Can someone prove this series converges?

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In summary, the conversation discusses different approaches for testing the convergence of a series, specifically the series \sum_{n=3}^\infty \frac{3}{n^2 - 4}. The speakers mention using the integral test and the limit comparison test, and also discuss the fact that the limit comparison test may be easier to use in this case. They also mention using the comparison test and the fact that the series \frac{3}{n^2-4} is of order \frac{1}{n^2}.
  • #1
[tex]
\sum_{n=3}^\infty \frac{3}{n^2 - 4}.
[/tex]

All the standard approaches I've used have failed. I think the integral test will work, but it's a bit messy.
 
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  • #2
Well it's clearly equivalent to testing for convergence of:
[tex]\sum_{n=3}^\infty \frac{4}{n^2-4}[/tex]
so let's do this instead (the constants turn out nicer). We note:
[tex]\frac{4}{n^2-4} = \frac{1}{n-2}-\frac{1}{n+2}[/tex]
You can use this and a standard telescopping argument to show that it converges.
 
  • #3
Not actually doing this, but couldn't you do the limit comparison test with 1/n^2? Maybe it's not as easy as it seems.
 
  • #4
yuechen said:
Not actually doing this, but couldn't you do the limit comparison test with 1/n^2? Maybe it's not as easy as it seems.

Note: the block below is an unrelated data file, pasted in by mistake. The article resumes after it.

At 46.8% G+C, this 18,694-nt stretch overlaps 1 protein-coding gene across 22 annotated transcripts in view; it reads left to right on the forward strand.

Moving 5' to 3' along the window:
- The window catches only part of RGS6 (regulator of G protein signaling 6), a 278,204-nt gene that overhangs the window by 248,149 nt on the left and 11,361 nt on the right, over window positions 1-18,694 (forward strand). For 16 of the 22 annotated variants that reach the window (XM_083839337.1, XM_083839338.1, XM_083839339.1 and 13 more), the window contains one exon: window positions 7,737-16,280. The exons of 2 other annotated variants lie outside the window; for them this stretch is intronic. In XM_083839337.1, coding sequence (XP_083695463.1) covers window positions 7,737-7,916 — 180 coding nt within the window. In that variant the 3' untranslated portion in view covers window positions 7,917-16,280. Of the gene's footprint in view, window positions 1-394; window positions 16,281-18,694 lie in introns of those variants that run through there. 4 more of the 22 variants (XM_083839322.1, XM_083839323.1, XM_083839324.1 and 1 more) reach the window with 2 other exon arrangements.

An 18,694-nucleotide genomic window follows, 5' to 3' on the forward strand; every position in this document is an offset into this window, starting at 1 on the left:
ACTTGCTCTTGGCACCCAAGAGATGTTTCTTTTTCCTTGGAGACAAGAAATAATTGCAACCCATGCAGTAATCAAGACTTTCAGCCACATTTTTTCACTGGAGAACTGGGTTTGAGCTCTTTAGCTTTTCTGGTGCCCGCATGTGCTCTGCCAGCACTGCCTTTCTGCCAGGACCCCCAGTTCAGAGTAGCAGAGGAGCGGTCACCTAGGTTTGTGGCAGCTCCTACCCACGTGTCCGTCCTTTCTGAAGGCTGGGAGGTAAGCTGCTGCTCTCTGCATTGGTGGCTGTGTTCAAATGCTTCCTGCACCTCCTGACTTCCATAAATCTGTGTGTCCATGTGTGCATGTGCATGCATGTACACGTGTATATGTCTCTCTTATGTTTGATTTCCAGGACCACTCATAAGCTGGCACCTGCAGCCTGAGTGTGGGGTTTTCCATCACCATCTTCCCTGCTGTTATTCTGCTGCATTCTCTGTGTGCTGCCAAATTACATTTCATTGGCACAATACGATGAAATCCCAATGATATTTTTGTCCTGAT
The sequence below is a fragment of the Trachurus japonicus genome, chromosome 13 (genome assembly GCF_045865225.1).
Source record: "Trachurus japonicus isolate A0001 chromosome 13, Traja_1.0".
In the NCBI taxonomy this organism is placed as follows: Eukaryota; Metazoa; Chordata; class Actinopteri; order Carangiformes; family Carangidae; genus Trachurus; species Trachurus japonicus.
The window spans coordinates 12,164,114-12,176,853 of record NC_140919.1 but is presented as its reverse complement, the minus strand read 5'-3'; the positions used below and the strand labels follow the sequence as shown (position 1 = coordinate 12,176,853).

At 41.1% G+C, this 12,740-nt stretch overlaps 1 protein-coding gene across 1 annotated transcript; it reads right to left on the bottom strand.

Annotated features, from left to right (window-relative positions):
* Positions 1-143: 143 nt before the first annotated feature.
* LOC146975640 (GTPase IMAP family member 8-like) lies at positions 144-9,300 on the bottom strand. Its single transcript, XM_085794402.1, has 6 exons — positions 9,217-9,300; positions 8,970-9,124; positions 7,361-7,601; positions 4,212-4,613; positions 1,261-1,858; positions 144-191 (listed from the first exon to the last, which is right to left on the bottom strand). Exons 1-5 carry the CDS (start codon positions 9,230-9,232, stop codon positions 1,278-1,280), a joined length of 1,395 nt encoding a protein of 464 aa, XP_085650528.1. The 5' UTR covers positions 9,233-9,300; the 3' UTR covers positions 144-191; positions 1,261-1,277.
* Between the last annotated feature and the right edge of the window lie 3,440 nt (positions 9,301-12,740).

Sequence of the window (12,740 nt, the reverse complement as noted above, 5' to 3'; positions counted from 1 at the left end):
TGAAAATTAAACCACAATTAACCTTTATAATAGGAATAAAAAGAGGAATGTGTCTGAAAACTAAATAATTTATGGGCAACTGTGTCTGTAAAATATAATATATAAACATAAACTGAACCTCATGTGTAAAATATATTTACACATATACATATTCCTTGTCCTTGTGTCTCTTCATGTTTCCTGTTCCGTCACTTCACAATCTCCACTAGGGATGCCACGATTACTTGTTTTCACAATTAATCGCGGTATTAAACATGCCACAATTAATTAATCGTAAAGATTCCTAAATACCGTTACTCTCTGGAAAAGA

Yes this would work just as well. I used my approach mainly because it also gives you the actual limit (whether you care for it or not), and it uses more elementary tools.

I guess the limit comparison test is actually a bit easier to carry out now that you point it out and it may have been the intended solution.
 
  • #5
As already pointed out, you could use the comparison test, and the fact that :


[tex]\frac{3}{n^2-4}={\cal O}\left(\frac{1}{n^2}\right)[/tex],

for n>k (in this case k=4 would work).
 
Last edited:

1. Can someone prove that a series converges using the ratio test?

Yes, the ratio test is one method that can be used to prove the convergence of a series. It involves taking the limit of the absolute value of the ratio of consecutive terms in the series. If the limit is less than 1, the series converges.

2. What is the difference between absolute and conditional convergence?

Absolute convergence means that the series converges when the absolute values of the terms are used. Conditional convergence means that the series converges when the terms are used without absolute values, but it may not converge if the absolute values are used.

3. How can I prove that a series converges using the integral test?

The integral test states that if a series is positive, continuous, and decreasing, then it converges if and only if the corresponding improper integral converges. So, to prove convergence using the integral test, you would need to evaluate the corresponding integral.

4. Can a series converge if its terms do not approach zero?

Yes, it is possible for a series to converge even if its terms do not approach zero. An example of this is the alternating harmonic series, which converges to ln(2) even though its terms do not approach zero.

5. What is the difference between convergence and divergence of a series?

A series is said to converge if the sum of its terms approaches a finite number as the number of terms increases. On the other hand, a series is said to diverge if the sum of its terms does not approach a finite number as the number of terms increases.

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